anonymous
  • anonymous
that was the integration
anonymous
  • anonymous
the integral of tan^2(u)sec^(u)du
anonymous
  • anonymous
now when u differentiate tan u get sec
anonymous
  • anonymous
let me show u
anonymous
  • anonymous
\[\frac{1}{2} \int\limits\limits \sec^2(u)\tan^2(u)du\]
anonymous
  • anonymous
let \[v = \tan(u) \therefore dv = \sec^2(u)du, so \space du=\frac{dv}{\sec^2(u)}\]
anonymous
  • anonymous
\[= \frac{1}{2} \int\limits\limits \sec^2(u)v^2\frac{dv}{\sec^2(u)}\]
anonymous
  • anonymous
can u see how sec^2(u) is cancelled so u are left with
anonymous
  • anonymous
\[\frac{1}{2} \int\limits v^2dv\]
anonymous
  • anonymous
and u know the rest, or do u want me to finish it to the end...
appleduardo
  • appleduardo
yeep its alright! :D thank you! but if tan was originally tan^2 and then you took just tan to be your "u" function, it doesnt change the final result??
anonymous
  • anonymous
yes tan(u)=v therefore tan^2(u)=v^2
anonymous
  • anonymous
is that what u meant? or i misunderstood?
appleduardo
  • appleduardo
yeep! :D thanks, so if tan^2 were tan^3 then "V" would equal to v^3 in the final result?
anonymous
  • anonymous
well in the case of the question above v^4/4+c
anonymous
  • anonymous
tan^4(u)/4 +c
anonymous
  • anonymous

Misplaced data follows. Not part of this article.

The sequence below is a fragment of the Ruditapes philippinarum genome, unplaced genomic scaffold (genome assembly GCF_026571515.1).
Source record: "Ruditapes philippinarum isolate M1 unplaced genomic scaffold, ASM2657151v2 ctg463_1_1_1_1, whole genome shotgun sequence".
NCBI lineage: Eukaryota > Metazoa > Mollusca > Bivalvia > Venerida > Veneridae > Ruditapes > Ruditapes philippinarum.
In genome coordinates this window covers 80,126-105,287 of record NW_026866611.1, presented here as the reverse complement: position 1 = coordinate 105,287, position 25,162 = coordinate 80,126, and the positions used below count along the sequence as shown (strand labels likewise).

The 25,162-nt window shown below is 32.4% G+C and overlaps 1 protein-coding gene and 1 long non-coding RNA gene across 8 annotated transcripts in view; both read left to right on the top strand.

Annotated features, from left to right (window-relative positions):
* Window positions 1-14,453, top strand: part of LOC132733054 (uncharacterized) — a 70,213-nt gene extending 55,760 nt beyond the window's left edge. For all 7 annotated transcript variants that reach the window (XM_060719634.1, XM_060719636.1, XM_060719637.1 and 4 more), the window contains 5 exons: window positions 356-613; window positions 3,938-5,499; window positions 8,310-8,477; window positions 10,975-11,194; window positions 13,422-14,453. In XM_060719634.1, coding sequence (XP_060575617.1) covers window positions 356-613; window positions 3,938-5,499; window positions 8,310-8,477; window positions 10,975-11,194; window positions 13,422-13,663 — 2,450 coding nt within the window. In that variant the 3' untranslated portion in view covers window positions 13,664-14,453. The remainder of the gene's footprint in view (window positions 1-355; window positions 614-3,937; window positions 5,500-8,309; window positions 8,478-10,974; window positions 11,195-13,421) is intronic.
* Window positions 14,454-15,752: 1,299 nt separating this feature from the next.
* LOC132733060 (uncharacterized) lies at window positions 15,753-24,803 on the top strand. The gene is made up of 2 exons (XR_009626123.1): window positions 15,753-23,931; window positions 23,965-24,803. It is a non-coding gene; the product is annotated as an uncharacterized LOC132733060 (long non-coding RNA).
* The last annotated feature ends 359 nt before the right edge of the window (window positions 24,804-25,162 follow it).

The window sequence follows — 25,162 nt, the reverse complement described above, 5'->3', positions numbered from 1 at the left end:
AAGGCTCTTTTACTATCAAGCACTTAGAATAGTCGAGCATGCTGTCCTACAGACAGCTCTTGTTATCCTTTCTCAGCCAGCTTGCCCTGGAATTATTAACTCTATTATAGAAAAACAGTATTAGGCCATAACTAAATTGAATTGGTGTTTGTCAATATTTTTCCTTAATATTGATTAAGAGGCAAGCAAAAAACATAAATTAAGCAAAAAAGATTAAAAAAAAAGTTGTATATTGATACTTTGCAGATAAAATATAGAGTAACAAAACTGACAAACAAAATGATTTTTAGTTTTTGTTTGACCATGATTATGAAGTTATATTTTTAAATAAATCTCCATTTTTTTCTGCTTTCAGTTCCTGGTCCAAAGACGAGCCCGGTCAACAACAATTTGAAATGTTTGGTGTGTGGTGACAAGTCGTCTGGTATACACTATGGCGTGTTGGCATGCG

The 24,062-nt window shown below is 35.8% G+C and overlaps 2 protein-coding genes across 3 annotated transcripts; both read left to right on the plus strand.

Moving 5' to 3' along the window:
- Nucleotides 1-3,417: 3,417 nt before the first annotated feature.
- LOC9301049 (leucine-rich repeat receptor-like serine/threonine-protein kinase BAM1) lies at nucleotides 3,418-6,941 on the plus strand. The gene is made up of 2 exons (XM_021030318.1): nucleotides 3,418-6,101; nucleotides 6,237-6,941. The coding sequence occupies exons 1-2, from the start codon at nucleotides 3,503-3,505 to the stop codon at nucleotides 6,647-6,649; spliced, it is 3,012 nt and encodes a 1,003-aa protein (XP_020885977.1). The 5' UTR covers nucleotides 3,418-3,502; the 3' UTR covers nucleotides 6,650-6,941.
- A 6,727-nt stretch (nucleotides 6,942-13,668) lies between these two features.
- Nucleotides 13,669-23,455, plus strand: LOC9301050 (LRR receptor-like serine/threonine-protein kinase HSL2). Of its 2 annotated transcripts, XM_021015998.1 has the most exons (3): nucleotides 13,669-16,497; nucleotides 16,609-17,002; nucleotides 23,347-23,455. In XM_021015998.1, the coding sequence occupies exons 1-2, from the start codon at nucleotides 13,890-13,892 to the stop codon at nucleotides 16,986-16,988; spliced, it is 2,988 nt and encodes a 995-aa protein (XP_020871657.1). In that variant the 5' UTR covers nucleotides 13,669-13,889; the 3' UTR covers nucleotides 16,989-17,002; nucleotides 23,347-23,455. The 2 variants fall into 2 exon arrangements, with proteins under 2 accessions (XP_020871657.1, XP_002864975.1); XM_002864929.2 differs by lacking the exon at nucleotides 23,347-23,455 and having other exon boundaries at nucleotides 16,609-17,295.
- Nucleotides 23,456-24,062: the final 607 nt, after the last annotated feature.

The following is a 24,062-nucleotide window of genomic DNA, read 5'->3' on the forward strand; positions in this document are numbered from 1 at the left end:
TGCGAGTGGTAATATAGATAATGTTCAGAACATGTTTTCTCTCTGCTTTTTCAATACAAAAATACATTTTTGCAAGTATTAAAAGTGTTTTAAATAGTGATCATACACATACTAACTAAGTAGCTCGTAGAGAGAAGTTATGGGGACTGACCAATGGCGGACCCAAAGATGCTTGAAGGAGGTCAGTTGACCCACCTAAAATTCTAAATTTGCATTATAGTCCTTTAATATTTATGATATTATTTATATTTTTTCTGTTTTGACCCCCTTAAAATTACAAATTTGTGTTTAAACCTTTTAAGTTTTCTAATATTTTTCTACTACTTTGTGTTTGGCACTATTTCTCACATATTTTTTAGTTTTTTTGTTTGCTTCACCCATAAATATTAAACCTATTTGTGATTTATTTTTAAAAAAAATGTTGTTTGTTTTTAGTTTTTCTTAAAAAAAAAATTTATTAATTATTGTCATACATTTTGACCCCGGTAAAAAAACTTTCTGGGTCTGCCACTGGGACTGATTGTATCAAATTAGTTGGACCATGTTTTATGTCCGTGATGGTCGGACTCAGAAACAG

v^99
anonymous
  • anonymous
tan^100(u)/100+c
anonymous
  • anonymous
if u did not have the sec^2(u), then you can't do that...
anonymous
  • anonymous
that's what i meant of the function multiplied by its derivative
anonymous
  • anonymous
if i tell u to integrate sin(x)cos(x), what answer would i get?
appleduardo
  • appleduardo
i think i'd use -->:\[\int\limits_{}^{}sen udu\] and since u=sen, and du=cos, then :\[-\cos(x)+c\]
appleduardo
  • appleduardo
is that correct??
anonymous
  • anonymous
u mean -(1/2)cos^2(x)+c
anonymous
  • anonymous
this is the whole point always when u integrate check if the function has its derivative...
anonymous
  • anonymous
what is the integral of sin(x)
appleduardo
  • appleduardo
its: -cos (u) +c :D
anonymous
  • anonymous
and what result did u get for sin(x)cos(x) again?
appleduardo
  • appleduardo
uhmm i thought the result was −cos(x)+c , but if i make use of \[\frac{ 1 }{( n+1)(\cos ^{n+1})} =\frac{ 1 }{ 2\cos^2 }\] , then i'd get:\[-\frac{ 1 }{ 2 }\cos^2(x)+c\]
anonymous
  • anonymous
no never do that
anonymous
  • anonymous
a rcipical of cos never gives u a minus sign be careful never make such a mistake !
anonymous
  • anonymous
\[\frac{1}{2}\frac{1}{\cos^2(x)}=\frac{1}{2}(\cos(x))^{-2}\]
appleduardo
  • appleduardo
:o oohh, so is that the final result? +c
anonymous
  • anonymous
no that is the result of what you thought it was the result which is not the result in this case
anonymous
  • anonymous
\[\int\limits \sin(x)\cos(x)dx = -\frac{1}{2}\cos^2(x)+c\]
appleduardo
  • appleduardo
but how did u get the 1/2 and cos^2 ?
anonymous
  • anonymous
use the u sub and check for urself
appleduardo
  • appleduardo
yeep thanks! i'll try it :D :D